June 29, 2009
STONEWALL: MY INTERVIEW WITH YAGG
The French online gay magazine Yagg has published an interview with me on the 40th anniversary of the Stonewall riots, in which I discuss my memories of the period and am asked to evaluate the impact and meaning of Stonewall and what followed it. You can read the interview by clicking here:
June 26, 2009
ADD QUEERS TO U.S. CIVIL RIGHTS ACT -- Sign the petition
When I was a twentysomething lad, I managed the successful Congressional campaign for my dear friend and comrade in the movement against the Vietnam war Bella Abzug (right). In her six years in Congress, she compiled a record of many "firsts" -- including the first-ever proposed federal protection for civil rights for lesbians and gays. Her proposal was simple: add queers to those protected by the existing U.S. Civil Rights passed in 1964. I'm proud to say I had a hand in her introducing that bill.
Now, a new online LGBT organizing site called The Power Line has launched an online petition asking Speaker Nancy Pelosi to lead in amending the U.S. Civil Rights Act to include protection against discrimination based on sexual orientation and gender identity.
This is the right approach, instead of the fragmentary attempt to accomplish these goals piece by piece. And it's long past time when we need to get back to first principles.
You can join in signing the petition by clicking here.
OBAMA APPEASES RELIGIOUS RIGHT
I wrote the following for The Guide:
When candidate Barack Obama announced last summer during his campaign that he would expand President George W Bush's so-called 'faith-based initiatives' program, this bad news was greeted with moans of distress from those who believe in the separation of church and state. Among them: the Rev Jesse Jackson, who was caught on videotape whispering into an open TV microphone that Obama's proposal was so repugnant to him that he'd 'cut his nuts off' over it.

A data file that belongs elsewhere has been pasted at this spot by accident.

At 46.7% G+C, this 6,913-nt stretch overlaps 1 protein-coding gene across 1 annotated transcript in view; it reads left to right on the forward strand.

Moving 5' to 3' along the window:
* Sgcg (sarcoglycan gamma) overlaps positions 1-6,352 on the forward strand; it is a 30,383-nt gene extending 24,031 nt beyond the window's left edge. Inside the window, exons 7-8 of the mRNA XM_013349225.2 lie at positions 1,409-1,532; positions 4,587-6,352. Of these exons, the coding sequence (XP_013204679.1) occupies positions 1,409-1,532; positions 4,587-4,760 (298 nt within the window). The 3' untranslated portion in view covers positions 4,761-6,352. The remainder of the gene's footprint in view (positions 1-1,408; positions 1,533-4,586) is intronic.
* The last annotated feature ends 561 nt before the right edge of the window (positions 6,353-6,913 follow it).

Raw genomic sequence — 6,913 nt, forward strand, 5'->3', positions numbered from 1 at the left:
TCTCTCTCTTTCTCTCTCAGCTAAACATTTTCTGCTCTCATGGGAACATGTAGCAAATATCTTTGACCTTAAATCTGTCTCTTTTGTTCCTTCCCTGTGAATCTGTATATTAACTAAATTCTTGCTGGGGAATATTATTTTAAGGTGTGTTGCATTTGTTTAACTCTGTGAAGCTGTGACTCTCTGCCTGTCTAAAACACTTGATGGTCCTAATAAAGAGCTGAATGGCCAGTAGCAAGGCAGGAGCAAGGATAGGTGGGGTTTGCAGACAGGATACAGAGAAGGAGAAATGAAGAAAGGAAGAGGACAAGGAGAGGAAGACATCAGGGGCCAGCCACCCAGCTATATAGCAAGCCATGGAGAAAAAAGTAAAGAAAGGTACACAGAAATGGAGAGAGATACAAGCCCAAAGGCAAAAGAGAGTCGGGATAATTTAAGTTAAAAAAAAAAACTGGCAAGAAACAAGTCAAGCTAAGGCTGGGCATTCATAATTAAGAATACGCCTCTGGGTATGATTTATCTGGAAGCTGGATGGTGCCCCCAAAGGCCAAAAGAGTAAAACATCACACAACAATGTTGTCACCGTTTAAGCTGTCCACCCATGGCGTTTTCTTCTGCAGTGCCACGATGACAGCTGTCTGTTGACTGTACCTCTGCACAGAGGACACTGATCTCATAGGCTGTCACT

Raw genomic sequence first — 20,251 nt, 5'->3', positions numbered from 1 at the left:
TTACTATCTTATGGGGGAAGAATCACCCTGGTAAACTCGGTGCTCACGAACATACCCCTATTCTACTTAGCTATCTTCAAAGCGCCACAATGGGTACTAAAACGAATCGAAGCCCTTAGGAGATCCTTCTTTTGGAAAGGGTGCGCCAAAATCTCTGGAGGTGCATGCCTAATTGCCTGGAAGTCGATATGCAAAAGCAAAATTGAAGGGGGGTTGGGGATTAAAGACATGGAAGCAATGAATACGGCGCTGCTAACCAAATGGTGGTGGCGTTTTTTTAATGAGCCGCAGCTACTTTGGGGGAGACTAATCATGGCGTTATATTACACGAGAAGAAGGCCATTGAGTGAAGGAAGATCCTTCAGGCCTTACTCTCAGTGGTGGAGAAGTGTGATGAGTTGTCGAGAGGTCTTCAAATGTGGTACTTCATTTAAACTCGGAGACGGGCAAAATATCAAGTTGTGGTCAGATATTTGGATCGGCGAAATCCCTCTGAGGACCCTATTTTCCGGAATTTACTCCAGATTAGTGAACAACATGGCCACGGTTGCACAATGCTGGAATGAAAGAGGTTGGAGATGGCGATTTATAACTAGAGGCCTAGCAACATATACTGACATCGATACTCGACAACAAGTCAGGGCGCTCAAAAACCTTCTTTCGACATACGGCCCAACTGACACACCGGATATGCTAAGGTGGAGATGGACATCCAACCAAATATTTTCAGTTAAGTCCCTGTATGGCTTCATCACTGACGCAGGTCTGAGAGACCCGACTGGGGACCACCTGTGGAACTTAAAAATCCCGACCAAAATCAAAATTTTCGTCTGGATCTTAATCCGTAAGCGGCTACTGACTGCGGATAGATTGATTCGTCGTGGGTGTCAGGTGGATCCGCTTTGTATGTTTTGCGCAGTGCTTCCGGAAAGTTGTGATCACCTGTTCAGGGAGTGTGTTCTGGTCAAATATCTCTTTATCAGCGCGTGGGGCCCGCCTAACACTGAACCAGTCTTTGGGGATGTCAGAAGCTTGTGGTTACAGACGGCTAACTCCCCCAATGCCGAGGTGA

When Obama rolled out his re-baptized 'Office of Faith-based and Neighborhood Partnerships' in February, he refused to repeal the Bush executive order permitting discrimination by religious groups receiving federal funds. It was a Scud aimed squarely at nonbelievers. Remember, Congress has yet to pass a law protecting the gay, lesbian, bisexual and trans communities against discrimination in employment. There is no constraint on church-sponsored programs from refusing employment to the sexually different.
Women's groups submitted to the White House a list of prospective religious figures who, like the majority of Americans, favor a woman's right to choose and are against employment discrimination on the basis of sexual orientation. But Obama rejected that list, choosing instead a council with only two pro-choice religious representatives -- the two Jewish members. By and large, Obama's appointees are not people with proven records of providing services without blurring the church-state boundary. His appointments are political ones, designed to bolster his centrist image and appease conservatives.
Oh, there is one openly gay member. The compromisers and trimmers at the Human Rights Campaign (HRC) inexplicably allowed their staffer in charge of religious outreach to serve as a queer fig leaf, helping Obama hide the domination of his advisory council by conservative anti-gay religious zealots. HRC thus helped further demolish the separation between church and state and gave its blessing to alliances with anti-gay bigots.
Only the simple-minded can possibly buy the argument that using taxpayers' money to fund social service programs run by religious institutions is merely a way to help the needy and that it doesn't subsidize religion-based intolerance and proselytizing.
Money is fungible, and relieving a church of part of the financial responsibility for its social service programs allows equivalent sums to be freed up for use in things like 'reparative therapy' for homosexuals who the god-botherers consider 'sick' and 'sinful.'
Our founding fathers, who were profoundly mistrustful of any links between religion and government, must be turning over in their graves. Thomas Jefferson, author of our Declaration of Independence, declared, 'History, I believe, furnishes no example of a priest-ridden people maintaining a free civil government. This marks the lowest grade of ignorance of which their civil as well as religious leaders will always avail themselves for their own purposes.' James Madison, who wrote our Constitution, maintained, 'A just government, instituted to secure and perpetuate liberty, does not need the clergy.'